Beklager, jeg snakker ikke norsk - EU national moving to Norway?
March 25, 2008 10:06 AM   Subscribe

Moving around in the EU - how about them fjords there?

Another week, another 'how tough would this be?' immigration question.

I'm 26, British, living in the UK, married to an American who is about three or four years away (assuming the UK govt doesn't move the goalposts) from a British passport. I work in communications, she's a journo.

I've been thinking about the future, and in particular the various places in the EU that we might consider living and working, and Norway keeps coming up again and again in my personal wish list. I've always been attracted to Scandinavian culture, and my Dad works for a Norwegian firm and comes back with stories about working over there that make me really excited.

I'm also quite drawn to what I perceive as a pretty liberal, well-run government and strong economy, good education, healthcare and cultural life.

If we were to think about moving to Norway, within, say, five years, what would be the plusses and minuses? Any expats or Norwegian MeFites who have done this or have insights? We live in London at the moment, but may move back to Scotland, where I'm from - how would Norway compare with Scotland in the above terms?

posted by Happy Dave to Travel & Transportation (3 answers total) 3 users marked this as a favorite
Not an answer, although it may have some bearing on the ease of moving there: Norway is not a member of the EU.
posted by Bodd at 10:51 AM on March 25, 2008

Response by poster: Ah, yes, mis-phrasing on my part. While not in the EU, Norway is in the EEA, and hence open to EU citizens.
posted by Happy Dave at 11:08 AM on March 25, 2008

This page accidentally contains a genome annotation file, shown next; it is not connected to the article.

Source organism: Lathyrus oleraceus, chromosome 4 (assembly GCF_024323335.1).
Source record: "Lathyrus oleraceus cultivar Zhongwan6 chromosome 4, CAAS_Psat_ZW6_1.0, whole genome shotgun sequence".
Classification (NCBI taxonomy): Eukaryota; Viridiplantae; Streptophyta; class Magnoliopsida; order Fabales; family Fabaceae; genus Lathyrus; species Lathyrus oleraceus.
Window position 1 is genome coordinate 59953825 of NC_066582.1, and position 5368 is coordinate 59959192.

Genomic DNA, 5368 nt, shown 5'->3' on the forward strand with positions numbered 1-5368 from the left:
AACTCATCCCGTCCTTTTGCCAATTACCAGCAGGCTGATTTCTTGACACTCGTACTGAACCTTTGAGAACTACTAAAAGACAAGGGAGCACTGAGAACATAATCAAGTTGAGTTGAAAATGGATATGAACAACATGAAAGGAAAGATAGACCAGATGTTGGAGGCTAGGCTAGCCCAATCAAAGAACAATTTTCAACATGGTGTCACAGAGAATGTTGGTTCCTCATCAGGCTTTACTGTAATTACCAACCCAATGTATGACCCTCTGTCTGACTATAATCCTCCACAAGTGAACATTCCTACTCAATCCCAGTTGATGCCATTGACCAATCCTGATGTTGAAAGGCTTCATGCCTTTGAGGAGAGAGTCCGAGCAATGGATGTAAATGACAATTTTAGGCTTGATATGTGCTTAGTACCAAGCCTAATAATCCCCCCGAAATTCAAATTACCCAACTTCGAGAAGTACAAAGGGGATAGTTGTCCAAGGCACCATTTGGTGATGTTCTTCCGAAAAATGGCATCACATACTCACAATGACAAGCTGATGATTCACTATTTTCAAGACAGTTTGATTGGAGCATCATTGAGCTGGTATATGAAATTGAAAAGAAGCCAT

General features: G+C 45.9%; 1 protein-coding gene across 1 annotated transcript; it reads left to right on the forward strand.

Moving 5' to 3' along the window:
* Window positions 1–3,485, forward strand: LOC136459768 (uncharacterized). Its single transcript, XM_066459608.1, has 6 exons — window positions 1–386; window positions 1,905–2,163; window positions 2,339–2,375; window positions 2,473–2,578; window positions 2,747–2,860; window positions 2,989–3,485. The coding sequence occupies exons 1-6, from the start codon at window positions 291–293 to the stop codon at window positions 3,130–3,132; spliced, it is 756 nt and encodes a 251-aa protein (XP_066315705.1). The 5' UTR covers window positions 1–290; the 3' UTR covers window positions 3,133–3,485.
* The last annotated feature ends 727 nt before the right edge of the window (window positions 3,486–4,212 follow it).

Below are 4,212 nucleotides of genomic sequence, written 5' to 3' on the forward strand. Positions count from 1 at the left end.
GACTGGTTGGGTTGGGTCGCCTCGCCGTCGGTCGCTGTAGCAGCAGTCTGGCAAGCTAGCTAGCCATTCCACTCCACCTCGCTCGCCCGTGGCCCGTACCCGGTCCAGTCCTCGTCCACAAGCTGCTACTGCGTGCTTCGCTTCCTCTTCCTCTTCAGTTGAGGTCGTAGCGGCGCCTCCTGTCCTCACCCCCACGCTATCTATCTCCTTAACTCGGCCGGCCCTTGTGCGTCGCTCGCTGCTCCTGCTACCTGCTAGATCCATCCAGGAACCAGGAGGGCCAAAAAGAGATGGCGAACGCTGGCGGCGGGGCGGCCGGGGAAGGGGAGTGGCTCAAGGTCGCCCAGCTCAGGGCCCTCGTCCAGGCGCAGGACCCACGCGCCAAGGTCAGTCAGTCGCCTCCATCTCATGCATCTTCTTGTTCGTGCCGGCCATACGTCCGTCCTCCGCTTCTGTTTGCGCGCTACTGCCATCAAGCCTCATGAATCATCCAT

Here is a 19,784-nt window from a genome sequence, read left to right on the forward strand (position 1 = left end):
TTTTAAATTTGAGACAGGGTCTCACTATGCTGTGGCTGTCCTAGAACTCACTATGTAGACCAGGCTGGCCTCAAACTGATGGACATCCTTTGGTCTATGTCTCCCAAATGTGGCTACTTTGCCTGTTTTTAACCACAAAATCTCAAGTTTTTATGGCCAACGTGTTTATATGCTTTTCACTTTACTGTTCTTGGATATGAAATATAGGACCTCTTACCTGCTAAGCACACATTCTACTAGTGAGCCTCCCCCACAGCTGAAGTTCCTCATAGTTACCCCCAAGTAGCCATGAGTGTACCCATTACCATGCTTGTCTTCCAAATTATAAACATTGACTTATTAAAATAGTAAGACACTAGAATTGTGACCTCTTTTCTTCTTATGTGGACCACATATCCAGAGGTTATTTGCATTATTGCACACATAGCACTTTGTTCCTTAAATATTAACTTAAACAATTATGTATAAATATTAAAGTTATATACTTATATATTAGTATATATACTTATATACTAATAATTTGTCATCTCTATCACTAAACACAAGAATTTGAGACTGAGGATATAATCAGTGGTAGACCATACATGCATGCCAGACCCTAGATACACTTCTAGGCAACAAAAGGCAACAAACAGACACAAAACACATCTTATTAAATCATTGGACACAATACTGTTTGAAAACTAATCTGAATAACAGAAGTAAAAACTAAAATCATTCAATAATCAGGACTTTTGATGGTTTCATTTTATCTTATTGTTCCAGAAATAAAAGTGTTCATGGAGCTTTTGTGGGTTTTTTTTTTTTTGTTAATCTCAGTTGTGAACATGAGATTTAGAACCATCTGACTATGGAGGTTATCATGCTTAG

Best answer: Brit, living in Norway for 5 years.

Norway is a pretty benign place to live, as a Brit you should have no problems getting a work permit and residency should be straight forward, a matter of walking into the police station and registering.

English speaking natives are very common, most people under 60 speak English in some shape or form and usually to a high level. But do make the effort to learn Norwegian especially if you are planning on staying. The Kommune, or local council, will be able to direct you to the local language school and to aid integration there are a certain # of hours of free language tuition for all immigrants. Learn the language, it's the polite thing to do.

Quality of life here is very high, but you do pay for it in higher taxes. Generally everyone is well paid, unemployment is very low, there is a much reduced differential between the rich and poor compared to the UK. With communications, you should be ok getting a job, your partner will definitely have to learn Norwegian to progress. Long vacations compared to UK/US. Working hours are generally shorter.

Healthcare - honestly overrated in my experience. Like the UK, you may wait ages to see a GP or specialist, I had to wait 10 months to get an oral surgeon for wisdom teeth extraction. Again, like the UK there are patches of excellence and others that remind you of soviet era medicine. But like the NHS everyone is covered.

Education is comparable to the UK and the rest of Europe.

Pluses: Norwegians work to live, not vice versa. Great emphasis on the outdoors and sport. Norwegians are extremely friendly and once you break past the initial reticence will take you into their hearts, we've made some great friends in our time here. Crime rates, although increasing, are about 20-30 years behind the UK/US (or so it feels), I never worry about my wife walking home at night. We know of lots of expats who have settled in Norway permanently and would not move away.

Negatives: You will get sticker shock when grocery shocking. It is tax efficient to be in debt, complete reverse of UK thinking, so people can run up large debt on nice houses, cabins in the mountains, boats etc. Taxes are much higher than in the UK or US - how else do you pay for all the social services? Sometimes it seems as though the system stifles innovation or ambition as society does encourage conformism. Random violence seems to be on the increase, largely due to the hard drinking party culture, which is the flip side of a great social scene.

After 5 years, we love it here, and are grateful for the time we've spent in Norway. Like any country, there are positives and negatives, but most expats would rate Norway favourably compared to the UK. Feel free to MeFiMail me if you have any questions.
posted by arcticseal at 12:26 PM on March 25, 2008 [3 favorites]

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